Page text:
June 1949 was a particularly hot month not only for Princeton, but New Jersey. Hutchins worked in the steam room of a laundry. December could be hot but June made it that much worse. As time wore on, Nigel became a little more lenient with Hutchins. He knew in his heart his son was a good young man. But he worried for him. But Hutchins finally convinced his father to loosen his grip if just a little. Lunchtime at Bain was his own. Like Hutchins’ walks to and from work, lunch was a splendor of fascinating routine. He would run to the east side of Palmer Square to find his favorite bench that faced Nassau Street. Ella still packed his lunch so he took every one of the thirty minutes he was given to savor both his mother’s chicken and the sights in front of him.
The fall brought a nice clean crispness to Princeton and his mom’s cider. Winter was difficult but he could take the cold; even snow if just to watch the people walk quickly by. Spring was his absolute favorite. He stayed a few minutes longer to watch individual students walk with stern expressions; exam time, smiles; a new boy or girlfriend maybe, and sometimes sadness; a death far away a student could not get home to mourn. Summer let Hutchins eat his favorite strawberry ice cream from Kaans. He never told his father but he always took money out for ice cream from July-August. Every day but Sunday, this was his life and he felt absolute freedom sitting on his bench.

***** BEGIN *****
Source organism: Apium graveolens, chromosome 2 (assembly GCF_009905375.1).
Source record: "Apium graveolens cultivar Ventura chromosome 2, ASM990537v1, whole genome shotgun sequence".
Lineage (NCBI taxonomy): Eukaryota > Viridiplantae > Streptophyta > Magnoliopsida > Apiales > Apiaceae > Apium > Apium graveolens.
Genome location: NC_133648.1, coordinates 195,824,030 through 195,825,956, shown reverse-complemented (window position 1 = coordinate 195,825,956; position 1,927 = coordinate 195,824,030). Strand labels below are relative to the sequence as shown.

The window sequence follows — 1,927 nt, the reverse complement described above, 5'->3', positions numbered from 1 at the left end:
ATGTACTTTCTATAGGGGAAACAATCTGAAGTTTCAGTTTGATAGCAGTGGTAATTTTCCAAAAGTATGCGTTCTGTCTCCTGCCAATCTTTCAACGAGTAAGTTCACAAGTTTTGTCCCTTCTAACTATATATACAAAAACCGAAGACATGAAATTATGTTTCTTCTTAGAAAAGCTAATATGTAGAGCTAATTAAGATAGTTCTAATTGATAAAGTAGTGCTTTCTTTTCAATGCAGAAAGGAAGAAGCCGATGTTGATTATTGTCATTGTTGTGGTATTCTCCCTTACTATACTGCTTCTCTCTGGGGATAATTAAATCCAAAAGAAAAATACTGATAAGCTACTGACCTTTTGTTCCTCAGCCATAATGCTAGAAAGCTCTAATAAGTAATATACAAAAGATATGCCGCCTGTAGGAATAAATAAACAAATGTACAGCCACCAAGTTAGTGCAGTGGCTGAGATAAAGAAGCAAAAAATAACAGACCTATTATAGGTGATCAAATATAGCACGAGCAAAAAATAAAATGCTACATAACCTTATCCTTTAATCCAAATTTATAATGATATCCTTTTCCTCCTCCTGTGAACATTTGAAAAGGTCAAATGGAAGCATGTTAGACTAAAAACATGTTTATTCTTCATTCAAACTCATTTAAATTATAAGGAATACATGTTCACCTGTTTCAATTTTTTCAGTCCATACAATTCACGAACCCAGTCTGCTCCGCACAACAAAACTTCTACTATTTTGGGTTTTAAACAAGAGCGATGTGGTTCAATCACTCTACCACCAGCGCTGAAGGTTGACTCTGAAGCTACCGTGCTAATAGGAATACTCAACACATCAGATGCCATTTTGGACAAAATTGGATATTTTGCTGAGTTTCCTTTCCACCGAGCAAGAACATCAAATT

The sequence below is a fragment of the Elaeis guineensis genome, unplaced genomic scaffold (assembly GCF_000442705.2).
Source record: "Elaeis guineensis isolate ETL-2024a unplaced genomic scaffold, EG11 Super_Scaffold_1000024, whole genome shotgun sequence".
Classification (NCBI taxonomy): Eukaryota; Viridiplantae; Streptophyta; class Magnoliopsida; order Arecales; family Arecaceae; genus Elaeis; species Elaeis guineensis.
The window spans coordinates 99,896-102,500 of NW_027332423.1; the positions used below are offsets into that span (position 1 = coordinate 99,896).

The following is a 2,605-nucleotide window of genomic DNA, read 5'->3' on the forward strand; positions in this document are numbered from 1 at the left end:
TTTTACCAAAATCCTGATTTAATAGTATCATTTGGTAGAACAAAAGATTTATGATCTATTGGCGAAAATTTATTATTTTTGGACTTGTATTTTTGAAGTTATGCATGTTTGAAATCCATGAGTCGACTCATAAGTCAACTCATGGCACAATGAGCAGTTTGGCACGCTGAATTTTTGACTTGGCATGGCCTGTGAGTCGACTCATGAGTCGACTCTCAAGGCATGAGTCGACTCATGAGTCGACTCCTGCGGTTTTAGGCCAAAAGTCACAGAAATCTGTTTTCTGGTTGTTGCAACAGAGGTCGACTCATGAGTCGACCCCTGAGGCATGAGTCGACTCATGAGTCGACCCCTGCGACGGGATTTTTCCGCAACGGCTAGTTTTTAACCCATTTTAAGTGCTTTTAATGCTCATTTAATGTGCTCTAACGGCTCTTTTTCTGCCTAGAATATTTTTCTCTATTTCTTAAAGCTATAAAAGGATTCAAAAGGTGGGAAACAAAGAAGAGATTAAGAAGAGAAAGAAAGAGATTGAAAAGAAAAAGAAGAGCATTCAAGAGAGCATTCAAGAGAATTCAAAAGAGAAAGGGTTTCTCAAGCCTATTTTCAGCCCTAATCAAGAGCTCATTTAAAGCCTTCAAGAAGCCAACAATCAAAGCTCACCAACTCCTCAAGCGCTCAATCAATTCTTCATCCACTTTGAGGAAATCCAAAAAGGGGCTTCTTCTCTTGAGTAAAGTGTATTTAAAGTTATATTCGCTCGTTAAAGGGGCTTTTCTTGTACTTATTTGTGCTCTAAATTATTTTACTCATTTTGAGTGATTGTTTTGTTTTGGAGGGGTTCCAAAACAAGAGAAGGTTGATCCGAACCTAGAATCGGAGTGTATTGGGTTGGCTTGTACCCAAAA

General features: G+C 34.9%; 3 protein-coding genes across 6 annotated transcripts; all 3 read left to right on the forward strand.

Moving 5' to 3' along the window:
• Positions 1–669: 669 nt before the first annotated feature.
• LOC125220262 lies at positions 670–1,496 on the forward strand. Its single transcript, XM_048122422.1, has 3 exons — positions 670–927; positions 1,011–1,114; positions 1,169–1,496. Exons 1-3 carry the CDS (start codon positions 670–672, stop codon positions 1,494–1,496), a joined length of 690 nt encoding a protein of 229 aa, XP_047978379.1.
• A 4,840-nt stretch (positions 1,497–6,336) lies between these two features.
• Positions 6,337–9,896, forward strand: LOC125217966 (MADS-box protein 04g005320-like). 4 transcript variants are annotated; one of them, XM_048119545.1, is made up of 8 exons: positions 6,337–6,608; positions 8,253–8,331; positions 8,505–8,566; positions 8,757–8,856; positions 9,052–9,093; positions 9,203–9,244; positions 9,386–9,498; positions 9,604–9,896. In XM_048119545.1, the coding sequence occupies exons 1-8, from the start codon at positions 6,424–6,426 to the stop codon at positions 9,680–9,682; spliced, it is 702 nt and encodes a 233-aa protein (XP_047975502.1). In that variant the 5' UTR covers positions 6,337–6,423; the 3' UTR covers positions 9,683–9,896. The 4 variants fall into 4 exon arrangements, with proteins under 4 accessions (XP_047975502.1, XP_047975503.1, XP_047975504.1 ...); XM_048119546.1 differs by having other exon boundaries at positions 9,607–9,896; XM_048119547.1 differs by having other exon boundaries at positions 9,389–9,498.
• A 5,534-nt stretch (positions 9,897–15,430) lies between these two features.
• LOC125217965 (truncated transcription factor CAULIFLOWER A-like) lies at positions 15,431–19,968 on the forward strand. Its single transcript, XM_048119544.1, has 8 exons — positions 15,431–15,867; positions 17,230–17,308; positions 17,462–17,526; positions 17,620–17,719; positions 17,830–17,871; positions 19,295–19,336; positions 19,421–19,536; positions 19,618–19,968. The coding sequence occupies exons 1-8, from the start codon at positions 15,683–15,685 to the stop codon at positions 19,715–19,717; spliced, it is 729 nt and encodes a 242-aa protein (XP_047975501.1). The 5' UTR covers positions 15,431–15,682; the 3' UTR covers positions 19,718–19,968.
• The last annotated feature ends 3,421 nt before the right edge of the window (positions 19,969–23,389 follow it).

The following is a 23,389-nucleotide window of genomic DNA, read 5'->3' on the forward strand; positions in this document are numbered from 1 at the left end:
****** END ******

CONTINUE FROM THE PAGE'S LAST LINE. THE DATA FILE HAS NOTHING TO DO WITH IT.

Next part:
Like a writer hoping his next work will be the one, so to love is never a guarantee in life. For some writers, their books will never captivate readers and their livelihoods will probably be made by other means. For those who never found in another person that feeling that by simply looking at a photo of another, you knew your heart would be fulfilled until death took you from each other. In May 1951, at 20, and still sitting on his bench at lunch, Hutchins Osgood looked up at simply the absolute right moment from reading The Princeton Observer, to see across the street, just outside the Princeton gates, a woman with long blonde hair in a bun.